ring any bells? Yeah, well nearly the same thing happens on Mars. Disrespect

and brutality become the norm as guards and mine officials become indifferent

and callous towards the hard working miners. The tension rises and eventually

a riot breaks out, leading directly to a massive revolution.

Enter your character: Parker. Parker witnesses the malicious attack on a fellow

worker by an Ultor guard and decides to take action. Again, the story’s decent

but nothing inspired.

As tough-guy Parker, you will trek through the games 20 levels, dispatching

wave after wave of Ultor guards with a multitude of cool weaponry at your disposal.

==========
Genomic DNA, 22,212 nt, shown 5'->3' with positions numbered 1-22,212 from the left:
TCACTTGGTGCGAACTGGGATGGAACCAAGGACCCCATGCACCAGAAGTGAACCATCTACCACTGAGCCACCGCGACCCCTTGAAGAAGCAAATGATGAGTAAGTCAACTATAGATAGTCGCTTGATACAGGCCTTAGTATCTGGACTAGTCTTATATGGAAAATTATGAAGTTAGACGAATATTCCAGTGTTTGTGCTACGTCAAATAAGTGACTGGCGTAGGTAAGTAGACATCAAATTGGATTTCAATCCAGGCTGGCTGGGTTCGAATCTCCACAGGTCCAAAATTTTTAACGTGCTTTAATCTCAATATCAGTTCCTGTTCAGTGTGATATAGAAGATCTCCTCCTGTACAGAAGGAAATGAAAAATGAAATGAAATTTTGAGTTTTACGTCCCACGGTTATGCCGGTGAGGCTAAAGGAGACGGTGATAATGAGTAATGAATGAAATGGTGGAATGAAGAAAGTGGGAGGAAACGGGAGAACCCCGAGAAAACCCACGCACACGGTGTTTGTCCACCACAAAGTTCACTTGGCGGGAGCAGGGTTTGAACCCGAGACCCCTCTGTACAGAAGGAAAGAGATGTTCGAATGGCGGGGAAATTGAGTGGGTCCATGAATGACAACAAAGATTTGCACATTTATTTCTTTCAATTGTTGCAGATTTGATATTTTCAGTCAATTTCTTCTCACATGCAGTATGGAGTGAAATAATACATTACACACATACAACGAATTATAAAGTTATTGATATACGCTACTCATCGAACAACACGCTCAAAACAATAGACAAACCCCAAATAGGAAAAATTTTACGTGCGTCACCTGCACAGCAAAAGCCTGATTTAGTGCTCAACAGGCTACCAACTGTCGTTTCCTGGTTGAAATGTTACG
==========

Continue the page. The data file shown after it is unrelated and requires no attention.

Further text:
At times you will be required to occasionally put on a disguise and sneak around

or escort allies to safety. There are also 5 different vehicles, which will

require your piloting and driving skills. The tasks are well rounded but fairly

traditional for an FPS.

Red Faction’s big selling point comes in the form of developer Volition’s

brilliant terrain deforming technology, Geo-Mod. Is your Spider-sense

tingling? Do you sense an enemy beyond that wall? Well, just pull out your all-purpose

rocket launcher and see how porous that wall can be. BOOM! There you go, a nice

sized hole big enough for Parker to walk right through.

The Geo-Mod engine is very cool! Ever want to blow the floor right out

from under the baddies? Geo-Mod says go nuts! This feature also opens up a whole

new world for finding and aquiring secret areas and goodies for those of you

with a little Lara Croft